are predesign or information gathering, architectural design, construction, and postconstruction. Although other methodologies for building facilities may be more expedient, the committee does not discuss them in this report because it believes that they are less likely to yield the desired attributes of good laboratory design.

Procedural guidelines for use throughout a construction or renovation project are also described in Chapter 2. Because of the number of participants who should be involved and the number and types of issues that need to be considered throughout the project, the design, construction, and renovation processes should be planned as carefully and thoughtfully as the laboratory facility itself. Essential procedures include implementation of a rigorous decision-making process, identification and engagement of the necessary participants for each phase of the project, and establishment of formal lines of communication and authority among these participants. The architectural design phase should include a mechanism for verifying the completeness and accuracy of all design and construction documents. In the construction phase, a procedure for strict control of the budget and of change orders should be established. Finally, before the project is completed, assurance that the laboratory was built and will operate as planned should be secured through building commissioning, and a plan for the future maintenance and operation of the laboratory building should be established through an owner stewardship plan. Throughout all phases, a single individual in each group should be identified as a primary point of contact and should be responsible for all communication among the client, design, and construction groups.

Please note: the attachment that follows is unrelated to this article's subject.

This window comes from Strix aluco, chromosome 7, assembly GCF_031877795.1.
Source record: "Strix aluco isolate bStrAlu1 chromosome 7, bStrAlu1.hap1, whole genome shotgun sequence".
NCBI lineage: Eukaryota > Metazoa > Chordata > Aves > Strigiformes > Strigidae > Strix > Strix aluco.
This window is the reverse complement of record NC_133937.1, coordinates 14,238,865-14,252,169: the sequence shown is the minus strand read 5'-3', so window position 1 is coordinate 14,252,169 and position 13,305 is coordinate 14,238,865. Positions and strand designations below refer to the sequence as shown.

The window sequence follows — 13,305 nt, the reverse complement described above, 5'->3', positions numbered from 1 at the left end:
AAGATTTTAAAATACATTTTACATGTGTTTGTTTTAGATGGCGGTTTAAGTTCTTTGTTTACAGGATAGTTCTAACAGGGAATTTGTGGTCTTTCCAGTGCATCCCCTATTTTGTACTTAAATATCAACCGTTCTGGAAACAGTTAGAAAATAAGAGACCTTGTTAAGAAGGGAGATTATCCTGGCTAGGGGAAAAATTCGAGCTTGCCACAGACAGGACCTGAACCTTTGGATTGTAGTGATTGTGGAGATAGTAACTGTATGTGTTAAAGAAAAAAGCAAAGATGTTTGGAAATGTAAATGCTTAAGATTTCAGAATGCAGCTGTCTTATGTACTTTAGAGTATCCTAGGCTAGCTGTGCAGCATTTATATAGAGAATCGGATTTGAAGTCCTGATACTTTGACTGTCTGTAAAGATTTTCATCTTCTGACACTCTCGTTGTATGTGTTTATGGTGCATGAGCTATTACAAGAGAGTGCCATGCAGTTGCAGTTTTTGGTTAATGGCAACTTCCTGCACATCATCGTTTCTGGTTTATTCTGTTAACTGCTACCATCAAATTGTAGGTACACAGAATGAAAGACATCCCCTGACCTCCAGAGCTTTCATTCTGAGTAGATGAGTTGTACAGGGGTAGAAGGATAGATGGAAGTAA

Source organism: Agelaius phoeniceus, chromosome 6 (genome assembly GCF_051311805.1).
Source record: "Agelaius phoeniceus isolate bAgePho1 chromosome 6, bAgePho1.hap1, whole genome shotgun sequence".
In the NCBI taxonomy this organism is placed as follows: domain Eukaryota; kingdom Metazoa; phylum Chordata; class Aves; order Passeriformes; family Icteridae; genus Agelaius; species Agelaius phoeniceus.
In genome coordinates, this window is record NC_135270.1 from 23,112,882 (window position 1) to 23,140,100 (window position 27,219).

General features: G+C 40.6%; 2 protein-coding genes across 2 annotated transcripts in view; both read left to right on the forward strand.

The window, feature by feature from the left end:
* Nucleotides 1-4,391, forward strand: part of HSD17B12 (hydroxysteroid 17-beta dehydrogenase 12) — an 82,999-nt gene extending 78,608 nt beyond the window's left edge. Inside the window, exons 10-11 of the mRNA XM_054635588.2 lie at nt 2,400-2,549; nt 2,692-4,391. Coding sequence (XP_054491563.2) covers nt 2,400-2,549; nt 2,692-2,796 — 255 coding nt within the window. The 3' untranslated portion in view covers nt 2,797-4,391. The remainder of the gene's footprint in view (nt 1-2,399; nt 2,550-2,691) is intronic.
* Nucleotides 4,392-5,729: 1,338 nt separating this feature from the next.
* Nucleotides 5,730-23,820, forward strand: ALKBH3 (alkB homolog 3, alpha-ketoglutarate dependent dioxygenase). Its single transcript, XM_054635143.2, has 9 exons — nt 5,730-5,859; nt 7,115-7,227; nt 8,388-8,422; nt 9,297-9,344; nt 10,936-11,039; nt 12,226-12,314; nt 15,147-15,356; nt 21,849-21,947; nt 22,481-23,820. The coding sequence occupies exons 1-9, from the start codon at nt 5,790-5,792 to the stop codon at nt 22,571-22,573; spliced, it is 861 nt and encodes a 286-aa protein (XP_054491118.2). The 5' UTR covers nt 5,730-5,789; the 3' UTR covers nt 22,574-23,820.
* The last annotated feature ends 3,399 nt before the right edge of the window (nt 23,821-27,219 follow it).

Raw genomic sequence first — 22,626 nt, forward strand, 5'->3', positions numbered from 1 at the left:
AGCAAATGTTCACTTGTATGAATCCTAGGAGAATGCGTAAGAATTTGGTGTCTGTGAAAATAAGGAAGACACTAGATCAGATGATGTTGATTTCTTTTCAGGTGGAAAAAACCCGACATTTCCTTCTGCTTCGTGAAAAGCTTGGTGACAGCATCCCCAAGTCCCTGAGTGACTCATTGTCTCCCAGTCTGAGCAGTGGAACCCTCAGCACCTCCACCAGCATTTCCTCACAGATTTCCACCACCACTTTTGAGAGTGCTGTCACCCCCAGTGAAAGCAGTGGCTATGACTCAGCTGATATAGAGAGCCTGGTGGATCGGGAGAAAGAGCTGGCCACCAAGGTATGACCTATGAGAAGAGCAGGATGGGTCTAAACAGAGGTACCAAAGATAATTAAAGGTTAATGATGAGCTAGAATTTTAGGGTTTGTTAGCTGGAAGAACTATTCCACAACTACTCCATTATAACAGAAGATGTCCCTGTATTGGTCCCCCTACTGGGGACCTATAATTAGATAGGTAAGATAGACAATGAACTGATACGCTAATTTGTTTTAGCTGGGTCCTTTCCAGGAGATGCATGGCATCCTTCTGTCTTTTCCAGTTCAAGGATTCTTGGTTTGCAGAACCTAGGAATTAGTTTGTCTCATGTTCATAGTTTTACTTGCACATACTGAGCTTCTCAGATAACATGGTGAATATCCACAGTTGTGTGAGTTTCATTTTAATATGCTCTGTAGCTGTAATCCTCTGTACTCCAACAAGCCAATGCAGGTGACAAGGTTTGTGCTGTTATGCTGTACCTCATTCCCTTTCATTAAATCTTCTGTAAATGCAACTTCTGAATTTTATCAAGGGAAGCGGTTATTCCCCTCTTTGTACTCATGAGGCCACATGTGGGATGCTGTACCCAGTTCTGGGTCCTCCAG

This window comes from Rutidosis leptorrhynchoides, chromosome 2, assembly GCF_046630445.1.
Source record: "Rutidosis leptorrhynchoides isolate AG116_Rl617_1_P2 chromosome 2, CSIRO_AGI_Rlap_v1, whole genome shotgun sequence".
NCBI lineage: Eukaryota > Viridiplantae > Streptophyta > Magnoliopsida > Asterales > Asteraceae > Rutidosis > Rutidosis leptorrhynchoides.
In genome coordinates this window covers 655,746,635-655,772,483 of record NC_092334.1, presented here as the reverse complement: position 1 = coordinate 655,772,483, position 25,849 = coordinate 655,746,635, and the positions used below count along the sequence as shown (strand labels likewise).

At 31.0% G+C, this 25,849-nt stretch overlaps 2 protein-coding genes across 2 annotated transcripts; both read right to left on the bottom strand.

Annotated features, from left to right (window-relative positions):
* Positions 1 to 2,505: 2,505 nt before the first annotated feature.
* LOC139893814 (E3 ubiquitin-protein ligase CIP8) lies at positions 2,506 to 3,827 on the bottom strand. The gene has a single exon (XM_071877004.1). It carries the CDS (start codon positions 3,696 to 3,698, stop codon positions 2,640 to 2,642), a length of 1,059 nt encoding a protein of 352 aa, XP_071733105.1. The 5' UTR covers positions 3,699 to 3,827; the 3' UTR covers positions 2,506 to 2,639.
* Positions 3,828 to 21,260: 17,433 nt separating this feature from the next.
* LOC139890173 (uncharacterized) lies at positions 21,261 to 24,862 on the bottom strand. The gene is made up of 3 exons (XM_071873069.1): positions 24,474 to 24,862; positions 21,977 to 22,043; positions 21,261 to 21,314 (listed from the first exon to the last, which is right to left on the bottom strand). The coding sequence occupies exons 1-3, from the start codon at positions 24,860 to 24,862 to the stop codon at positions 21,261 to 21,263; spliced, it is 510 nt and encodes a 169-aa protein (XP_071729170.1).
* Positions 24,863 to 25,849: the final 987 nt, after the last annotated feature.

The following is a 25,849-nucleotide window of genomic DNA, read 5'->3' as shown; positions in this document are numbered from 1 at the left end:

The goal of the predesign phase is to identify the project's scope and budget as well as all issues that could influence the subsequent design/documentation phase. Although predesign is often slighted in project budgets, experience has shown that its successful completion enhances the probability that the laboratory construction or renovation project will be completed within the prescribed schedule and budget. Sufficient funds should be allocated for this vital phase.

In the design/documentation, construction, and postconstruction phases most of the work is conducted by the design and construction groups. It is essential, however, that the members of the client group remain actively involved to ensure that the program requirements are being met, to control changes in the scope of the project, and to carefully review all design and construction documents. Although it is important for all projects, careful review of all construction documents is essential for mandatory low-bid projects, because in this situation only that which is specified in the contract documents will be built. It is also essential that the procedures developed at the outset to enhance and regulate communication be rigorously adhered to in order to maximize productive communication between different contractors and subcontractors and to minimize the number of contractor-initiated change orders.



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